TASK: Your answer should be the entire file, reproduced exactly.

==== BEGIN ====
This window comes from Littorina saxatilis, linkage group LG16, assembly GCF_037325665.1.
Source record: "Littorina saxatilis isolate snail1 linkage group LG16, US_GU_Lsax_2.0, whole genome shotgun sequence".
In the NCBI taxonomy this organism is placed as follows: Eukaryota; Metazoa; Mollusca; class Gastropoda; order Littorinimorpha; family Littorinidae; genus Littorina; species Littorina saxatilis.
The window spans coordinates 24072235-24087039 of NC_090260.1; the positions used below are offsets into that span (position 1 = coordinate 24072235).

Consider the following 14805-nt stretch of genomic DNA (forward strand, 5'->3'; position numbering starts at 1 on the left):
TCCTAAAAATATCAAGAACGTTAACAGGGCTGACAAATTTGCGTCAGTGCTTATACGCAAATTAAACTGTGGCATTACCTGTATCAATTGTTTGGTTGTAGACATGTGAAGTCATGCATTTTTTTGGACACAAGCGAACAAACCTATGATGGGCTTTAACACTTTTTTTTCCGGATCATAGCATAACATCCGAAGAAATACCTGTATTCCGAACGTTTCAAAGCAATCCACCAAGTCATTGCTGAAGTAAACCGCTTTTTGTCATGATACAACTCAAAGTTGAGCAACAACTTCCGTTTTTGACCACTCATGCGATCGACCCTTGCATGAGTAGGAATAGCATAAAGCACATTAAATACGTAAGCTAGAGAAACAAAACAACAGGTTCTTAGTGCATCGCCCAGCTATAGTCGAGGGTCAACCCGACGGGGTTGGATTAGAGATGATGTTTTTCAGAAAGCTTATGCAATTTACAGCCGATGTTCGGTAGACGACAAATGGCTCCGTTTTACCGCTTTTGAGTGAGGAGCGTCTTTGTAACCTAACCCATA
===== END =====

This window comes from Littorina saxatilis, linkage group LG16, assembly GCF_037325665.1.
Source record: "Littorina saxatilis isolate snail1 linkage group LG16, US_GU_Lsax_2.0, whole genome shotgun sequence".
In the NCBI taxonomy this organism is placed as follows: Eukaryota; Metazoa; Mollusca; class Gastropoda; order Littorinimorpha; family Littorinidae; genus Littorina; species Littorina saxatilis.
The window spans coordinates 24072235-24087039 of NC_090260.1; the positions used below are offsets into that span (position 1 = coordinate 24072235).

Consider the following 14805-nt stretch of genomic DNA (forward strand, 5'->3'; position numbering starts at 1 on the left):
TCCTAAAAATATCAAGAACGTTAACAGGGCTGACAAATTTGCGTCAGTGCTTATACGCAAATTAAACTGTGGCATTACCTGTATCAATTGTTTGGTTGTAGACATGTGAAGTCATGCATTTTTTTGGACACAAGCGAACAAACCTATGATGGGCTTTAACACTTTTTTTTCCGGATCATAGCATAACATCCGAAGAAATACCTGTATTCCGAACGTTTCAAAGCAATCCACCAAGTCATTGCTGAAGTAAACCGCTTTTTGTCATGATACAACTCAAAGTTGAGCAACAACTTCCGTTTTTGACCACTCATGCGATCGACCCTTGCATGAGTAGGAATAGCATAAAGCACATTAAATACGTAAGCTAGAGAAACAAAACAACAGGTTCTTAGTGCATCGCCCAGCTATAGTCGAGGGTCAACCCGACGGGGTTGGATTAGAGATGATGTTTTTCAGAAAGCTTATGCAATTTACAGCCGATGTTCGGTAGACGACAAATGGCTCCGTTTTACCGCTTTTGAGTGAGGAGCGTCTTTGTAACCTAACCCATA